Interview with Hatchie

Sugar" class="redactor-linkify-object">">Sug... & Spice by Hatchie

On a rainy Tuesday at the Paradise Rock Club, I sit down with Harriette Pilbeam, the 25-year-old songwriter behind the Australian dream pop outfit Hatchie, which just released their debut EP Sugar and Spice this May. Recalling the sound of Cocteau Twins and The Cranberries, Hatchie’s lush melodies are infectious and filled with longing. Tonight is the first night that Hatchie plays as an opener for Snail Mail and Alvvays, a star-studded indie pop lineup that does not disappoint.

We chatted a bit about her musical interests, her upcoming debut album, and life on tour! Check out the interview below, which has been edited for clarity:

Thanks for taking the time to interview with WHRB! Is this your first time in Boston?

Yeah, it’s my first time in Boston ever!

How are you liking it?

I actually don’t mind the weather! We haven’t been able to see much of Boston at all yet. Hopefully we’ll see a little tomorrow before we drive out, but it’s been good so far!

I listened to your set with Morning Becomes Eclectic that you recorded before you played Beach Goth in LA, and I liked the new song you premiered there, “Without a Blush”. It’s a lot different from the stuff on the EP, and I loved the grittier, darker sound!

Totally, thanks! I think that one will be out next year on my album.

Oh, sweet! So the new album’s coming out sometime next year?

Yeah, next year! I don’t have a date that I can say at the moment, but we’re aiming for halfway through the year. I have a single coming out with Adult Swim’s single series soon, like in the next month or two, so that’ll hopefully buy me some time and keep people happy while they’re waiting for an album! We’re touring so much it’s hard to work on very much, but I’ve started recording for the album and I’m still writing a bit more and finishing up a few tracks.

On the subject of sound and style, you’ve mentioned that Hatchie is one specific project you have. Are there are musical styles or genres or themes you’d like to explore in a different project?

Not at this stage—I’m already in another band that I’ve been in since I was a teenager, so Hatchie was the new project that’s like the new, different stuff. I think I’ve definitely got my plate full at the moment, *laughs*, so I can’t imagine starting anything else. Maybe in a couple years I’ll start something different, but I’m pretty preoccupied right now, which is good!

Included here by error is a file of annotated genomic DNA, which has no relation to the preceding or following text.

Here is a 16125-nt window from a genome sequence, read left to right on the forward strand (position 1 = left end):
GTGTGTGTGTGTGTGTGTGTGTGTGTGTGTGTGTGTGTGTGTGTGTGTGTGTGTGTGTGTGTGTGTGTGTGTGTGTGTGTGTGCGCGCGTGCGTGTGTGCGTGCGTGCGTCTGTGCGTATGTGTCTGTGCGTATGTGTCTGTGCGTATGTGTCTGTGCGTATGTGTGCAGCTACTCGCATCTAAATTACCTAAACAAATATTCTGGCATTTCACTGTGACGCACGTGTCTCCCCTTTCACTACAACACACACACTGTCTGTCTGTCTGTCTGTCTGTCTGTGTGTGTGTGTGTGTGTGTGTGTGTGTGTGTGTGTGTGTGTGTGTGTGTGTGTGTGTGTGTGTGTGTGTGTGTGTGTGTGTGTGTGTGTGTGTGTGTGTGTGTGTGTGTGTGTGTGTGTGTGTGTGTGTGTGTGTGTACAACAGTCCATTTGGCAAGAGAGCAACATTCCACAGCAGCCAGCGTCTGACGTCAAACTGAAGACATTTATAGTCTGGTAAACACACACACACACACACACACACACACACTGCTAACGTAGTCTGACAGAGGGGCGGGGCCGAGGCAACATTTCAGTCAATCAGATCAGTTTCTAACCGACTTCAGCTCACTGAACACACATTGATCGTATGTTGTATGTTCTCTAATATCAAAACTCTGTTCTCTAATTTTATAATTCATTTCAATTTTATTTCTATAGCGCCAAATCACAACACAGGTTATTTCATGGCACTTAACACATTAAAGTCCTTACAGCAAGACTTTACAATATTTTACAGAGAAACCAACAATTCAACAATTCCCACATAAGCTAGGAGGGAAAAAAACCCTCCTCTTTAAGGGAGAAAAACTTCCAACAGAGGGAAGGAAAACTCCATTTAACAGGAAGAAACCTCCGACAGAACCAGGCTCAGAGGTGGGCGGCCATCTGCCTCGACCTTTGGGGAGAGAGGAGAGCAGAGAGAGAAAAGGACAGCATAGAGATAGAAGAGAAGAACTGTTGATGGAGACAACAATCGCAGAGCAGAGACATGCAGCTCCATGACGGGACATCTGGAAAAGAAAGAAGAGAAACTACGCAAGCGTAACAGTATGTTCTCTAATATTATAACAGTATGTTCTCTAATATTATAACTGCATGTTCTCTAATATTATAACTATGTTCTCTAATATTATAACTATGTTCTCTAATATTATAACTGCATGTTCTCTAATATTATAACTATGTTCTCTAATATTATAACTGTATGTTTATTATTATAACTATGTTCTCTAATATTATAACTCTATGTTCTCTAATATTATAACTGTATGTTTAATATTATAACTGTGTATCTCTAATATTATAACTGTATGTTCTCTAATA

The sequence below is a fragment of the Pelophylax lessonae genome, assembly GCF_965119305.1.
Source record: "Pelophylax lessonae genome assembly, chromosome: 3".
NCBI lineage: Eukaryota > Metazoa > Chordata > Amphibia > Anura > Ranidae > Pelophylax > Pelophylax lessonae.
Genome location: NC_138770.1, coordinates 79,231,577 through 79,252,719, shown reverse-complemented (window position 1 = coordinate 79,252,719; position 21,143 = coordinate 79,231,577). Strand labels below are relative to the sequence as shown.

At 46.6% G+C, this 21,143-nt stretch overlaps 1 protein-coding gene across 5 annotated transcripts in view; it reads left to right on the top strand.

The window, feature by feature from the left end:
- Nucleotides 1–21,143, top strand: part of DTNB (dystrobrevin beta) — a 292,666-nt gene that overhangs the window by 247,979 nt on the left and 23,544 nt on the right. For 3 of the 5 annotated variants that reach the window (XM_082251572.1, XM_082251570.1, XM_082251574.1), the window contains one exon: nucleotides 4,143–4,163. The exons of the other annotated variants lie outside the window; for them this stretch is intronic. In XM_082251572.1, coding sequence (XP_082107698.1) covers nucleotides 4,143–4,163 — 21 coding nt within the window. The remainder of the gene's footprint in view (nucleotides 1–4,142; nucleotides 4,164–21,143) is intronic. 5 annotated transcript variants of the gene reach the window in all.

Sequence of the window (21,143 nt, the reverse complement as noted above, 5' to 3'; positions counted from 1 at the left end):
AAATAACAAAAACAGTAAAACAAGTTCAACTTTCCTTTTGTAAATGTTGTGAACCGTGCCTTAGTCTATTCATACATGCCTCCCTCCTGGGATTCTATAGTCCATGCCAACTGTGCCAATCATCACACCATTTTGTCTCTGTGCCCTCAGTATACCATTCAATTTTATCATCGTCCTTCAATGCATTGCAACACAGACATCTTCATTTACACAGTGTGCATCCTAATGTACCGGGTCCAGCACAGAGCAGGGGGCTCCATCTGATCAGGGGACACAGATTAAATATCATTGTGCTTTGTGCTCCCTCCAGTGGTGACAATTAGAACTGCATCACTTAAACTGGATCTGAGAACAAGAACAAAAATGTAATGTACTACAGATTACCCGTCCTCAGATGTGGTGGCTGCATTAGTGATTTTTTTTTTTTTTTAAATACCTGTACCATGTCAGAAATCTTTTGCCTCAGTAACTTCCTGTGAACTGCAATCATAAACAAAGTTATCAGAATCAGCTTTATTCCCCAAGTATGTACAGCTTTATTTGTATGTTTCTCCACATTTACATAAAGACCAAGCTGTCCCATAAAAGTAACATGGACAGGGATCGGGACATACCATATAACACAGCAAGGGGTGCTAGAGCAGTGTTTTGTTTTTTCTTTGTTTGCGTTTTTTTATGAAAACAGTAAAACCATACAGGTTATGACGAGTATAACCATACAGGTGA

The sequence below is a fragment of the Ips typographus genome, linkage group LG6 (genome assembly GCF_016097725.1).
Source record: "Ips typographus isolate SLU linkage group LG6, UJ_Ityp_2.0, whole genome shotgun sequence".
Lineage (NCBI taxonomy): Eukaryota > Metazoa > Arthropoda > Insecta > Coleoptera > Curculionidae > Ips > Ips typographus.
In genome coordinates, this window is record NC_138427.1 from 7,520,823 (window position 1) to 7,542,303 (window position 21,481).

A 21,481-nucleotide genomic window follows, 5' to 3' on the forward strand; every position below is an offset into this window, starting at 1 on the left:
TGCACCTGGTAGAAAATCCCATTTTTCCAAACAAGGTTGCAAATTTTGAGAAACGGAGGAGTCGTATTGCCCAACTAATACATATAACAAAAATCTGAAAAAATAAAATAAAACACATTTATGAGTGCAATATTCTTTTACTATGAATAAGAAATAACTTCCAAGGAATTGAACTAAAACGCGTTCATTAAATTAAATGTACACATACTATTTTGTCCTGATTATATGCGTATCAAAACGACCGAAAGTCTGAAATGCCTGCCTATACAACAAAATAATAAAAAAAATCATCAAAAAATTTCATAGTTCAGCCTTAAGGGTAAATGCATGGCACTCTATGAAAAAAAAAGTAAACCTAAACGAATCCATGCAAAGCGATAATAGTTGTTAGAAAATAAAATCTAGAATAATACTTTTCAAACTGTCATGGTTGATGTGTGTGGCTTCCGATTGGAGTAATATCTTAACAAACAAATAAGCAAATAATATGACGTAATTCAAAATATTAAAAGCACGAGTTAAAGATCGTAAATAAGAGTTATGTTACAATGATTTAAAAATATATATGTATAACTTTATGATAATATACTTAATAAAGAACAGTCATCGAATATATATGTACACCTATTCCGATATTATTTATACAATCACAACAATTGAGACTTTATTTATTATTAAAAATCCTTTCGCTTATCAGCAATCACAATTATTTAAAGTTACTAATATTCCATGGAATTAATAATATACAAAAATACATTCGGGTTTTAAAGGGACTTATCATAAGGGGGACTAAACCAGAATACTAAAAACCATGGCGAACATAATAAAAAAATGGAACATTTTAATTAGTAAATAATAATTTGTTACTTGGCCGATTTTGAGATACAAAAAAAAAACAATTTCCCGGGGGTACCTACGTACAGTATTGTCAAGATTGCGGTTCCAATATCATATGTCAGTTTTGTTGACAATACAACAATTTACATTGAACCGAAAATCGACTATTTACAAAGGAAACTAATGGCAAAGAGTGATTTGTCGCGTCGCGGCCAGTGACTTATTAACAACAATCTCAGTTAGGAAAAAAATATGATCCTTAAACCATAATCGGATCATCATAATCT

Yeah, you’ve been flying all over the place for the tour. How’s it been? What’s the most memorable or weirdest thing that’s happened?

You know we’ve been in a new place almost every day or every second day, so it’s hard to keep track of everything. Everything kind of blurs into one. We’ve done a lot of long drives—we had a 14 hour drive like the day after we flew in, which was a 24 hour travel experience by itself (the flying). But we had a really fun time right at the beginning when we played Hopscotch festival in North Carolina because we had a day off. It was really nice, especially with jet lag, you could just kind of do nothing and walk around. We were in Raleigh in North Carolina, which was really pretty, with really perfect weather. Especially because it’s winter in Australia at the moment, so coming over to the heat was actually kind of nice. So we just had a fun day doing nothing, a really fun day off!

On the subject of days off and waiting, I read one of your NPR diary entries talking about all the waiting you do on tour. What’s your favorite thing to do to kill time?

At the moment, a couple of us are listening to a bunch of podcasts. It kinda changes every day—I try not to just spend all my time on the Internet!

What’s your favorite podcast?

Myself and my drummer Ritchie, we’re both listening to this one about that cult, NVXIUM, that got uncovered this year or last year. It’s really wild – I was listening to it all day today. That’s the newest thing that’s been taking up our time.

About your music itself: a lot of people on the Internet have been describing your music as shoegaze and dream pop. I think it leans toward the dream pop side, but are you thinking of moving toward a shoegazier, noisier sound?